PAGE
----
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  • July 24, 2014

    Making science useful

    Increasing levels of carbon dioxide in the atmosphere are warming up our planet and causing climate change. The Orbiting Carbon Observatory-2 mission, launched in July 2014, is tracking this carbon dioxide from space, enabling us to better predict the rate of build-up of carbon dioxide and its impact on our climate. Karen Yuen, Science Data Applications Lead for the mission, gives us her perspective.

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  • July 24, 2014

    Parched West is using up underground water

    A new study finds more than 75 percent of recent water loss from the Colorado River Basin came from underground sources, with grave implications for the West's water supply.

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  • July 22, 2014

    Earth has hottest June on record, according to NOAA

    According to the U.S. National Oceanic and Atmospheric Administration, the combined average temperature over the Earth's land and ocean surfaces for June 2014 was the highest on record for the month.

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  • July 18, 2014

    OCO-2 data to lead scientists forward into the past

    Scientists will use a virtual time machine to trace carbon dioxide observations from NASA's Orbiting Carbon Observatory-2 back to their sources.

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  • July 17, 2014

    A 10-year endeavor: NASA’s Aura and climate change

    Celebrating its tenth anniversary this week, NASA’s Aura satellite and its four onboard instruments measure some of the climate agents in the atmosphere including greenhouse gases, clouds and dust particles.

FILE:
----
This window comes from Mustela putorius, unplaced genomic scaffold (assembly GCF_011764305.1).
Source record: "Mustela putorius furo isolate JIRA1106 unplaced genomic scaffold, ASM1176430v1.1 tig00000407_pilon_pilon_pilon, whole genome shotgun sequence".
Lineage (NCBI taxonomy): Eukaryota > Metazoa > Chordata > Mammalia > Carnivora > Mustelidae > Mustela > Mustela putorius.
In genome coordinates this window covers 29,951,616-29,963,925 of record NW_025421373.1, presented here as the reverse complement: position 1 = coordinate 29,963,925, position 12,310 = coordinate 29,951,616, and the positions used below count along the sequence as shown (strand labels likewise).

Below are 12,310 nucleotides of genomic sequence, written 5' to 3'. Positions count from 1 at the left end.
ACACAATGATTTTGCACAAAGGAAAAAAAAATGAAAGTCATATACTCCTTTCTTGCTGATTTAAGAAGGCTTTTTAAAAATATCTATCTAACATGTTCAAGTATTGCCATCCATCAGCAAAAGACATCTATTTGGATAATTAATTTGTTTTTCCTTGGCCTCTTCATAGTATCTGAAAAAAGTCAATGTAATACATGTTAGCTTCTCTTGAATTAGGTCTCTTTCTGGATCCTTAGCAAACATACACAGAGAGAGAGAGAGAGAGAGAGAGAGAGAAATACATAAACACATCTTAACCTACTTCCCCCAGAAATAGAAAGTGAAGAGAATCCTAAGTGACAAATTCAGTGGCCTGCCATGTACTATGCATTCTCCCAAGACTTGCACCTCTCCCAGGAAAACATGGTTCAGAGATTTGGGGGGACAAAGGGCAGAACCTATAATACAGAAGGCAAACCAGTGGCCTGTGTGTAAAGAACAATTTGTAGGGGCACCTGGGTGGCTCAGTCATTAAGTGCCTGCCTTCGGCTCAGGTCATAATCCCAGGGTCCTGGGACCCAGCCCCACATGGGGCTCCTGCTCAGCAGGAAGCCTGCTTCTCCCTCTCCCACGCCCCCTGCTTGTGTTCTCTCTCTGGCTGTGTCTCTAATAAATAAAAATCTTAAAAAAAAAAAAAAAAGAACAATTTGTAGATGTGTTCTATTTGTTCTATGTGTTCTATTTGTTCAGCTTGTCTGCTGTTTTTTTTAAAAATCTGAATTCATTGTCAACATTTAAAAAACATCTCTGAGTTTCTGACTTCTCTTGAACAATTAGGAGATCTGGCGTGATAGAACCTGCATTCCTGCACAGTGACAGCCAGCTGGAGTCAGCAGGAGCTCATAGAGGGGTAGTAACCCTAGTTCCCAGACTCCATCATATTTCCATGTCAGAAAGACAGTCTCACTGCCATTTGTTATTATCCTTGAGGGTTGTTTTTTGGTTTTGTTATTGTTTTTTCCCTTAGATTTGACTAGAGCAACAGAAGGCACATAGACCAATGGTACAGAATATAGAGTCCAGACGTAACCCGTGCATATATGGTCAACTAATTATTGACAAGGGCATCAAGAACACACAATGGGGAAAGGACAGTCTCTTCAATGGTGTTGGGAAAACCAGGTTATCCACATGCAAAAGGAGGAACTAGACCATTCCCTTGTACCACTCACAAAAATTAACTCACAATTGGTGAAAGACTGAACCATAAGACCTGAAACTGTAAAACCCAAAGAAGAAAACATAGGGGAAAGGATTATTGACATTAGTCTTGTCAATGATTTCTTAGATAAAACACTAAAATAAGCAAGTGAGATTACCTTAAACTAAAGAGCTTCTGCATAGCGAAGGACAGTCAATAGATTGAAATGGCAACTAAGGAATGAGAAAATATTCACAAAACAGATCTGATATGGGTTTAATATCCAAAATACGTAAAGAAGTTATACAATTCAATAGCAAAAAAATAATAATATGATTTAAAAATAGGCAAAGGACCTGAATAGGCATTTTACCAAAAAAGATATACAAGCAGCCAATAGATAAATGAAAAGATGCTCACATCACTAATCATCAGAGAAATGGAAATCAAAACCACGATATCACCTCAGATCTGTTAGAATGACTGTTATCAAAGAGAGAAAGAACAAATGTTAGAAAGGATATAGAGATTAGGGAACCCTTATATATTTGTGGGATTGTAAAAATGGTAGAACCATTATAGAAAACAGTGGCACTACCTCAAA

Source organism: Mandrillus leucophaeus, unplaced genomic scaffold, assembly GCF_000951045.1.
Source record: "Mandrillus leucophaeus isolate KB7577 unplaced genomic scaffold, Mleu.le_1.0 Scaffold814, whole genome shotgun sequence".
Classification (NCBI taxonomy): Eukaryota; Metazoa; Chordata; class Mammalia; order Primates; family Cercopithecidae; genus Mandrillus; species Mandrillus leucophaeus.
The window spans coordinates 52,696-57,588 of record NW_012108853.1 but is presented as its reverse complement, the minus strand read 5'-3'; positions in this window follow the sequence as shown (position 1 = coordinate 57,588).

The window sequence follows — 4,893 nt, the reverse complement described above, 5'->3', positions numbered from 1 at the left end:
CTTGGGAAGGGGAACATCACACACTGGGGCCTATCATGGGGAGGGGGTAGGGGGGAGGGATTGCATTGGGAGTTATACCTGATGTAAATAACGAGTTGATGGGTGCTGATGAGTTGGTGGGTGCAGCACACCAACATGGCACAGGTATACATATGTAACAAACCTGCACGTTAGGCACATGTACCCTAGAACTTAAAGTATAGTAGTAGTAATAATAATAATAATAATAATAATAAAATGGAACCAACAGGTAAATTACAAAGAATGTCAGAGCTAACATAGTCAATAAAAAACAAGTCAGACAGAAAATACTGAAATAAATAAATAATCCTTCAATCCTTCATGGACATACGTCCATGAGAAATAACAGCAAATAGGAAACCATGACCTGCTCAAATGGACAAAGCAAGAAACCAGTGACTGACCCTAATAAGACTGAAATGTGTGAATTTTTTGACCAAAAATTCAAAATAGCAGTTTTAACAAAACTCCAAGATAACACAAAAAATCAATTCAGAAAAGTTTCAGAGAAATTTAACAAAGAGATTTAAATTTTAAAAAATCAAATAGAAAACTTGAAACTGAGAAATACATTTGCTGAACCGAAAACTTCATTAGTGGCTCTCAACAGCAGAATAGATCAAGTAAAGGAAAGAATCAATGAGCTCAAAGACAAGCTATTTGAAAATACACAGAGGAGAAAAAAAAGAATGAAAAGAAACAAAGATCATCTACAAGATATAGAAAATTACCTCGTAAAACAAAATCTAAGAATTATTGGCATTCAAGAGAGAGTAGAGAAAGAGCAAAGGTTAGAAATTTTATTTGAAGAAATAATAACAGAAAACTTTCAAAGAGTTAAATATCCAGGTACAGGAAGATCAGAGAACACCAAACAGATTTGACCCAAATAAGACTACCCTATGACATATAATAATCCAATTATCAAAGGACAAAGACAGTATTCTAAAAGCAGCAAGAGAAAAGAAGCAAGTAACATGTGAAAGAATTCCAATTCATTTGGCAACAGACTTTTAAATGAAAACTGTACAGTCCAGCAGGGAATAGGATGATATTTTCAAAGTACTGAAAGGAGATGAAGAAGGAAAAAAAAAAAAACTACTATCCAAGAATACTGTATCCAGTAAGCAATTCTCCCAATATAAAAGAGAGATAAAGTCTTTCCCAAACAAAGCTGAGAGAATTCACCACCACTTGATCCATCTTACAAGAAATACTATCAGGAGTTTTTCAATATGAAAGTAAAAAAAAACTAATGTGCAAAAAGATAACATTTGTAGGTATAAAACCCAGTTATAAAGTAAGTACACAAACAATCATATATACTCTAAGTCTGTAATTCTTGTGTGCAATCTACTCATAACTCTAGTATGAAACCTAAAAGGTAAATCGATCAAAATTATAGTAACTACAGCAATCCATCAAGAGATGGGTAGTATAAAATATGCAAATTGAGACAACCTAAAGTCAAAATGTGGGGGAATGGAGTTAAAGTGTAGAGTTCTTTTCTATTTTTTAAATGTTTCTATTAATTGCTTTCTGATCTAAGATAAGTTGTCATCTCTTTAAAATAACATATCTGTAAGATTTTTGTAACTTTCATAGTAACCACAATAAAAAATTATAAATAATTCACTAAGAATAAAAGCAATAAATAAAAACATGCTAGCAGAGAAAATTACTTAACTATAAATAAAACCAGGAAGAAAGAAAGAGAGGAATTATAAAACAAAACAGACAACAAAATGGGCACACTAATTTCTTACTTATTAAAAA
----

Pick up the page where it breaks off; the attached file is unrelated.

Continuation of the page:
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  • July 15, 2014

    The air we breathe

    Our atmosphere is vital to all living things on our planet. How much do you know about the air we breathe?

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  • July 10, 2014

    What's your carbon I.Q.?

    Earth has many processes that regular carbon, atmospheric carbon dioxide and its role in the carbon cycle and climate. How much do you know?

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  • July 7, 2014

    NASA's RapidScat to unveil hidden cycles of sea winds

    In a few months, NASA will send an ocean wind-monitoring instrument to a berth on the International Space Station. That unique vantage point will give ISS-RapidScat, short for the International Space Station Rapid Scatterometer, the ability to observe daily (also called diurnal) cycles of wind created by solar heat.

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  • July 3, 2014

    OCO-2 joins the A-Train to study Earth’s atmosphere

    Every day, above our planet, five Earth-observing satellites rush along like trains on the same “track,” flying minutes, and sometimes seconds, behind one another. They carry more than 15 scientific instruments in total, looking at many different aspects of our home planet. Called the Afternoon Constellation, or A-Train, these satellites work as a united, powerful tool for advancing our understanding of Earth’s surface and atmosphere.